gets paid 20% more they don't want you knowing about it.

     If you discuss your salary with your co-workers and find out they make more than you, you're far more likely to ask for a raise then you otherwise would be.

     Don't let the culture of fear beat you. Make sure you're getting the money you deserve.
     


     



  • @AbbydonKrafts said:


    So.. it's typically a firing offense to discuss compensation at US companies.

    In New York at least, salary discussions are protected communications as long as you're not doing it to brag, but rather to ensure fair compensation for all parties in the conversation. That's not to say that you won't get fired for it, just that the company would be breaking employment law for doing so...

     



  • If there is a company policy to keep your salary secret, you need to find a new job. That's really bad.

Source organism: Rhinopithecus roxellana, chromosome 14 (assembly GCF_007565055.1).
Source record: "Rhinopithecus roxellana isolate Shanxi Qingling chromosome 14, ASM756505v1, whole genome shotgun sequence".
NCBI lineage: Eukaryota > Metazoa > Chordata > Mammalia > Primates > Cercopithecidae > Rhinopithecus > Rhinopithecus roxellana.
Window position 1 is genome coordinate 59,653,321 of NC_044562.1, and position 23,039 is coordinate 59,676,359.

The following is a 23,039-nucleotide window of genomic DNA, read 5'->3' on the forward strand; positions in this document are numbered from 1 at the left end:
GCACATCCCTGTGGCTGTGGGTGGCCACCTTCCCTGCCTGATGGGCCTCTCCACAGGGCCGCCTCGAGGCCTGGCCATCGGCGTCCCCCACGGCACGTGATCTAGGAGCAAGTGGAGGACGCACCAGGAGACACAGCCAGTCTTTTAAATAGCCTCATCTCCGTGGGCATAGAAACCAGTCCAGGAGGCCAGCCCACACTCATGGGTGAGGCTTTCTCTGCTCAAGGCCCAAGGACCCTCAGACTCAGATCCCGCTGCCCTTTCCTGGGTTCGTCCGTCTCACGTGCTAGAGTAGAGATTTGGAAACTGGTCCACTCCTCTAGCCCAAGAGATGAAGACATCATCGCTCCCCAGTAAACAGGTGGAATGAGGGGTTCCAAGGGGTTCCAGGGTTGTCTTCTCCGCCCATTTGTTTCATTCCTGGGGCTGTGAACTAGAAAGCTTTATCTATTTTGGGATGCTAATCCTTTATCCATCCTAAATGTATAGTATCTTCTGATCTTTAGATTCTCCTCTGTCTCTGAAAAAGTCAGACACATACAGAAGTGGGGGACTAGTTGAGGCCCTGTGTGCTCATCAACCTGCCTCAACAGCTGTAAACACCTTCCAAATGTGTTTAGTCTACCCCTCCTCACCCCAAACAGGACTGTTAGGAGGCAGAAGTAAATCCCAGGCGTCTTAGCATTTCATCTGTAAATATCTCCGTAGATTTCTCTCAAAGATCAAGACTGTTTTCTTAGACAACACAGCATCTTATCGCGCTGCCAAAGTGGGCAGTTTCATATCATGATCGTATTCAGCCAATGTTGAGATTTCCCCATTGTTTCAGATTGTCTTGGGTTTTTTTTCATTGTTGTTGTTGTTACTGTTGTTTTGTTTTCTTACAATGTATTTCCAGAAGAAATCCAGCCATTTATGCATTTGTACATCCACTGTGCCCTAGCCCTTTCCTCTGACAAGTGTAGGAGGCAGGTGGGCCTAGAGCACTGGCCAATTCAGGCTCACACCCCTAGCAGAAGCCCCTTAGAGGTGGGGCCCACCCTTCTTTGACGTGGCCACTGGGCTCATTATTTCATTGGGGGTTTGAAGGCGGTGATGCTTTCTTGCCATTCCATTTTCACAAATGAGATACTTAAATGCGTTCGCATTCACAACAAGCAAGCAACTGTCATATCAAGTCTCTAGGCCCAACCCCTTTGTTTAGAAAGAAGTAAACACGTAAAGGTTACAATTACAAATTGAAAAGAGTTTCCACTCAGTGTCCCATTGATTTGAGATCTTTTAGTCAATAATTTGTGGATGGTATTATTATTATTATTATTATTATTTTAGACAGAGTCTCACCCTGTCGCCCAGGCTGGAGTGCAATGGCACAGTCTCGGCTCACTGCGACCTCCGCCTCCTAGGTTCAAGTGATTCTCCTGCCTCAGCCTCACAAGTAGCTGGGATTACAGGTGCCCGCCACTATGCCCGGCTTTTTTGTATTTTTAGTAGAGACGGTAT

Every company I've worked for has held that salary information is confidential.  It makes sense in a work-environment sense.  Employees are going to be paid different rates, you don't want them being jealous of each other.  There's also the more nefarious purpose of not giving them reasons to demand a raise. 



  • @bonzombiekitty said:

    If there is a company policy to keep your salary secret, you need to find a new job. That's really bad.

    Every company I've worked for has held that salary information is confidential.  It makes sense in a work-environment sense.  Employees are going to be paid different rates, you don't want them being jealous of each other.  There's also the more nefarious purpose of not giving them reasons to demand a raise.